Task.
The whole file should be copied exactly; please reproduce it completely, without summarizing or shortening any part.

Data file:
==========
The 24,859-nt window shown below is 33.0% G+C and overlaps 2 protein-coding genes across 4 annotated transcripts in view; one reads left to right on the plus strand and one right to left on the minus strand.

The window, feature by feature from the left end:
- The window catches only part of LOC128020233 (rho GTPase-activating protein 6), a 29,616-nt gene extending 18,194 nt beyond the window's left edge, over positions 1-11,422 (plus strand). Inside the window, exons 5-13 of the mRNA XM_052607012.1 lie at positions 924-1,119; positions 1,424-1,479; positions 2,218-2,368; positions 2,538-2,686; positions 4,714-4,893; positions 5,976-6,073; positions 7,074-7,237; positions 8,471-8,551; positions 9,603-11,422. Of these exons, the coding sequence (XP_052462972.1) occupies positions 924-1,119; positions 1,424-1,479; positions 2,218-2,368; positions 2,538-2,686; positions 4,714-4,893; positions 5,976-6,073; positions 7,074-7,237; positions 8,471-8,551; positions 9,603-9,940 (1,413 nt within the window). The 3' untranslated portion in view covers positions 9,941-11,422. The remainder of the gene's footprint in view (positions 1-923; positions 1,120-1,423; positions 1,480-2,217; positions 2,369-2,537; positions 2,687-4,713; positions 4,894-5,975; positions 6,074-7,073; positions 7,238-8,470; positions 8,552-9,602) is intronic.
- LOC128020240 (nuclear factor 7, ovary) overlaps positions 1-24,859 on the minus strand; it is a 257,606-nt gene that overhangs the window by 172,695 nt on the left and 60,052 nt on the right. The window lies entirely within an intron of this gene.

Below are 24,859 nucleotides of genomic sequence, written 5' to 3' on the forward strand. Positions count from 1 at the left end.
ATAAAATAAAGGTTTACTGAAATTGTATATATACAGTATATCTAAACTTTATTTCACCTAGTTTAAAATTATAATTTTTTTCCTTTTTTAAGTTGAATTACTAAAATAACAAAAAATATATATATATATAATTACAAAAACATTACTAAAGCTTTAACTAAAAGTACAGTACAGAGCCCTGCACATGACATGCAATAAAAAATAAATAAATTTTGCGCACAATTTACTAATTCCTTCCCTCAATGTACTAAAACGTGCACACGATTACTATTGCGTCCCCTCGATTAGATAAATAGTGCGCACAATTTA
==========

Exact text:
The 24,859-nt window shown below is 33.0% G+C and overlaps 2 protein-coding genes across 4 annotated transcripts in view; one reads left to right on the plus strand and one right to left on the minus strand.

The window, feature by feature from the left end:
- The window catches only part of LOC128020233 (rho GTPase-activating protein 6), a 29,616-nt gene extending 18,194 nt beyond the window's left edge, over positions 1-11,422 (plus strand). Inside the window, exons 5-13 of the mRNA XM_052607012.1 lie at positions 924-1,119; positions 1,424-1,479; positions 2,218-2,368; positions 2,538-2,686; positions 4,714-4,893; positions 5,976-6,073; positions 7,074-7,237; positions 8,471-8,551; positions 9,603-11,422. Of these exons, the coding sequence (XP_052462972.1) occupies positions 924-1,119; positions 1,424-1,479; positions 2,218-2,368; positions 2,538-2,686; positions 4,714-4,893; positions 5,976-6,073; positions 7,074-7,237; positions 8,471-8,551; positions 9,603-9,940 (1,413 nt within the window). The 3' untranslated portion in view covers positions 9,941-11,422. The remainder of the gene's footprint in view (positions 1-923; positions 1,120-1,423; positions 1,480-2,217; positions 2,369-2,537; positions 2,687-4,713; positions 4,894-5,975; positions 6,074-7,073; positions 7,238-8,470; positions 8,552-9,602) is intronic.
- LOC128020240 (nuclear factor 7, ovary) overlaps positions 1-24,859 on the minus strand; it is a 257,606-nt gene that overhangs the window by 172,695 nt on the left and 60,052 nt on the right. The window lies entirely within an intron of this gene.

Below are 24,859 nucleotides of genomic sequence, written 5' to 3' on the forward strand. Positions count from 1 at the left end.
ATAAAATAAAGGTTTACTGAAATTGTATATATACAGTATATCTAAACTTTATTTCACCTAGTTTAAAATTATAATTTTTTTCCTTTTTTAAGTTGAATTACTAAAATAACAAAAAATATATATATATATAATTACAAAAACATTACTAAAGCTTTAACTAAAAGTACAGTACAGAGCCCTGCACATGACATGCAATAAAAAATAAATAAATTTTGCGCACAATTTACTAATTCCTTCCCTCAATGTACTAAAACGTGCACACGATTACTATTGCGTCCCCTCGATTAGATAAATAGTGCGCACAATTTA